Earlier this year, journalists laid off from Buzzfeed and the Huffington Post were heckled on social media. Harassers told them to “Learn to code.” It was a throwback to journalists telling newly unemployed coal miners to take up developer work when multiple coal plants were shutdown a few years ago.
Whether anyone is right to harass folks who recently had their careers upended is beside our point. The truth is that learning to code is never bad advice.
As software continues to “eat the world,” those with coding know-how continue to see their stock rise. Employment is never guaranteed, but it’s certainly more likely than many other industries. The pay is consistently respectable (and sometimes downright incredible). And most skills can be transferred to other roles at other companies and in other industries.
The Juno College of Technology is among the organizations in Canada giving people a powerful head start into the vast expanse of software development. Formerly known as HackerYou, the recently rebranded Junooperates developer “bootcamps” at multiple campuses in Toronto, including a flagship location downtown that stretches more than 7,000 square feet across two floors.
“With the increasing number of tech jobs in Canada, traditional educational institutions have already realized that teaching young people to code is vital,” reads a post on Juno’s blog. “Though some high schools offer elective computer science courses, in most cases, if high schoolers want to learn to code in a hands on environment, they need to do it outside their normal classroom.”
Part-time evening and weekend courses, such as those offered by Juno, allow high schoolers to code—as well as those already with full-time careers seeking an upgrade. Juno claims a graduation rate of 98% and an average entrance salary of over $53,000. The average salary of tech employees working in Toronto is $83,000, giving junior developers plenty to look forward to.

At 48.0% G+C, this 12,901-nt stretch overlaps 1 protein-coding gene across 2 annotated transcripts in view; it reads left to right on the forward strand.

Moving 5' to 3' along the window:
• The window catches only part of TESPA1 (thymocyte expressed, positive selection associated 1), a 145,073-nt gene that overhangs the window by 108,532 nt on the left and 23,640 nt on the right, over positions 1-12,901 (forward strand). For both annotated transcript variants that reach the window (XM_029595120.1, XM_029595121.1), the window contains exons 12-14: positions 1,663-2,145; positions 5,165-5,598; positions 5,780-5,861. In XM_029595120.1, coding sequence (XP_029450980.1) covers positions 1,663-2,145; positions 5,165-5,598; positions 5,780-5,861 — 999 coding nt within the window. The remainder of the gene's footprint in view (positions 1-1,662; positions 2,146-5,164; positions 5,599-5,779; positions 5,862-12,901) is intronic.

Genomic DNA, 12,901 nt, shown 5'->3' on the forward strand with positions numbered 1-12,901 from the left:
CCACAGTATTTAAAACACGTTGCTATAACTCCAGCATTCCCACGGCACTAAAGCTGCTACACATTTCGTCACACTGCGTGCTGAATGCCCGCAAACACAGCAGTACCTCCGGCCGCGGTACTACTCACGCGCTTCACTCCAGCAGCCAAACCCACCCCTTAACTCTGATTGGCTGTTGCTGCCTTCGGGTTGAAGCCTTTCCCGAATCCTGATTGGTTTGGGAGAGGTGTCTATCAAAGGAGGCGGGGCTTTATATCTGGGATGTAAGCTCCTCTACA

Juno’s approach to teaching suggests that coding is not the key skill, however, but rather an outcome of another skill they focus on building: the ability to learn.
“Learn how to learn; it’s the only skill that won’t become obsolete,” says Zoe Daniels, a lead instructor for Juno.
“When you’re good at that, you’ll be able to pick up whatever tools you need when you need them,” adds Robin Hamill, another instructor at Juno.
Those interested in building a career in software should look no further than courses available at Juno. The company will be at the upcoming Tech Talent Toronto Job Fair, which takes place on November 6th at Steam Whistle Brewing in downtown Toronto. There, attendees can learn about Juno’s many offerings.
“There’s no disputing the fact that tech in Canada is booming,” says Heather Payne, CEO of Juno. “And developers are still on top of the wish list.”
Those who have already mastered the art of learning can also consider a career at Juno helping others find their path. After all, Tech Talent Canada’s job fairs are unique recruiting events that connect a city’s fastest growing companies with the top tech talent in the city. Hiring companies have the opportunity to showcase their employer brand and pitch a crowd of skilled candidates on why they’re the best employer around.
If Juno is the place to go to learn to code, Tech Talent’s job fair is the place to go to get hired in the industry. Come find out for yourself on November 6th.